In fact, these blood clots can move to other organs, such as the lungs. However, this condition can be prevented by using medications or medical aids that can put pressure on the calf to help the blood in the area keep flowing.

2. Difficulty speaking

If this condition affects the muscles used for speech, the patient may have difficulty speaking or communicating normally.

3. Loss of bladder or bowel control

In certain cases, a stroke can attack the muscles used to urinate and regulate bowel movements. The patient may have to use a catheter so that he can urinate independently as usual.

However, patients are expected to always be vigilant, because the use of a catheter can also trigger urinary tract infections.

4. Osteoporosis

This condition can also trigger osteoporosis, although it only occurs on one side of the body. To prevent bone loss, doctors will advise patients to undergo physical activity as part of rehabilitation.

5. Loss of ability to see, hear, or touch

The ability to feel pain or temperature, both cold and hot, may be affected after a stroke. Patients may also experience visual or hearing impairments so that they cannot see and hear as well as they used to.

6. Muscle weakness

This disease can cause stiffness or weakness in the muscles. This condition certainly makes it difficult for the patient to stand or walk as usual. In fact, the patient may not be able to maintain balance or control the muscles in the body.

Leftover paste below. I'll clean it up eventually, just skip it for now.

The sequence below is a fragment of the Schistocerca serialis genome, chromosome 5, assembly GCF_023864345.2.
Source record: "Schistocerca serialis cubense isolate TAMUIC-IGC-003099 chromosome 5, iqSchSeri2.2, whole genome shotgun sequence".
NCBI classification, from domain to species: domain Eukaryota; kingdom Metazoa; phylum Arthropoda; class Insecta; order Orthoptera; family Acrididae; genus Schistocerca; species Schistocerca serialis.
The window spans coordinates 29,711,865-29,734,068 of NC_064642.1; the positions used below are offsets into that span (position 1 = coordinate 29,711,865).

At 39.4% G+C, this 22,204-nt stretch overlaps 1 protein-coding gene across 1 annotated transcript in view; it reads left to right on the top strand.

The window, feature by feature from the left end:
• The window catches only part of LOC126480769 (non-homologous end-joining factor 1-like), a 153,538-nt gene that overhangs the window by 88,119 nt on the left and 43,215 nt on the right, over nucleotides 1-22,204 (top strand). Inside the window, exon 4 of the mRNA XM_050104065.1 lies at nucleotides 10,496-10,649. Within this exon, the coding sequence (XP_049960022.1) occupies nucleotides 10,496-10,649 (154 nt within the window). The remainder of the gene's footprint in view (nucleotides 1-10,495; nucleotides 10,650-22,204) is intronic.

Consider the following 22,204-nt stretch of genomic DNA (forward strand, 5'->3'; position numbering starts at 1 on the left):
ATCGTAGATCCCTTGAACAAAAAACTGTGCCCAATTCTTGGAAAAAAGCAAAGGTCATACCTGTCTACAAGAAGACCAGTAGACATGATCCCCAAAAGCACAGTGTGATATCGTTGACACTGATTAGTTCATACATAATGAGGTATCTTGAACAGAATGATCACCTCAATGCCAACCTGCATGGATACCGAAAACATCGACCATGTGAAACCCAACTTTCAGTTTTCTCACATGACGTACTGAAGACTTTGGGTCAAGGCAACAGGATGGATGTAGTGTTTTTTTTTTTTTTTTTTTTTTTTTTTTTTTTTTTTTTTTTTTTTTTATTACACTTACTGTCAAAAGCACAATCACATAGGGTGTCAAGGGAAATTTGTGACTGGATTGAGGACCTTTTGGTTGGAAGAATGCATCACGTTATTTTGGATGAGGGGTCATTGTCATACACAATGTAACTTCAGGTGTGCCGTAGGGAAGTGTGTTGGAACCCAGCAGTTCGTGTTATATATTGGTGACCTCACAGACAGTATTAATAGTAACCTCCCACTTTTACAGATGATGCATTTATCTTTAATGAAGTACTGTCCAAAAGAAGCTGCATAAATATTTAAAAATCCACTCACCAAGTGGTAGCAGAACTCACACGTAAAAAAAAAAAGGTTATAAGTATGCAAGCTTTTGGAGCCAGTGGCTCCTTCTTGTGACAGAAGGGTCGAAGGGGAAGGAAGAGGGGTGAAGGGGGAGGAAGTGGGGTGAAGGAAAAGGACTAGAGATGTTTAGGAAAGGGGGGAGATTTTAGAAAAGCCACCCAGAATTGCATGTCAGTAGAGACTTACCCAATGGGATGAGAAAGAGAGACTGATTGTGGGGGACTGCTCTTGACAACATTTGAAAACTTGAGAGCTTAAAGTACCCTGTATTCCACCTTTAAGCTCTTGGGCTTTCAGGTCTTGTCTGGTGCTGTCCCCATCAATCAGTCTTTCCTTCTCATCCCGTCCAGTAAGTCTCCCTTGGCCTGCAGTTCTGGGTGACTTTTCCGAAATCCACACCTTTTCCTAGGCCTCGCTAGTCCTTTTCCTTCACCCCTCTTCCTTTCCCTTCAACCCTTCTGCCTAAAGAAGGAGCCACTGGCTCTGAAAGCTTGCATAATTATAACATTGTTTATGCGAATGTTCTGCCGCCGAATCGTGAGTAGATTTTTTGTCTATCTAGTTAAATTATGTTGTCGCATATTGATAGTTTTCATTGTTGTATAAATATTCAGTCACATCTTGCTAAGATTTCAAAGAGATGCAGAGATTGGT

7. Difficulty chewing and pneumonia

The disease may also affect the muscles normally used for chewing, so the patient may have difficulty eating or drinking.

In fact, this condition increases the patient’s risk of introducing food or drink into the respiratory tract. This can lead to pneumonia.

8. Communication and thinking problems

This condition may interfere with the patient’s ability to focus on activities or make decisions. This disease also increases the patient’s risk of developing dementia.

9. Seizures

Patients often experience seizures within a few weeks of having a stroke. However, these complications are less likely as time goes on.

10. Swelling of the brain

After a stroke, fluid builds up in the brain and skull causing swelling.

If you have any questions, consult a doctor for the best solution for your problem.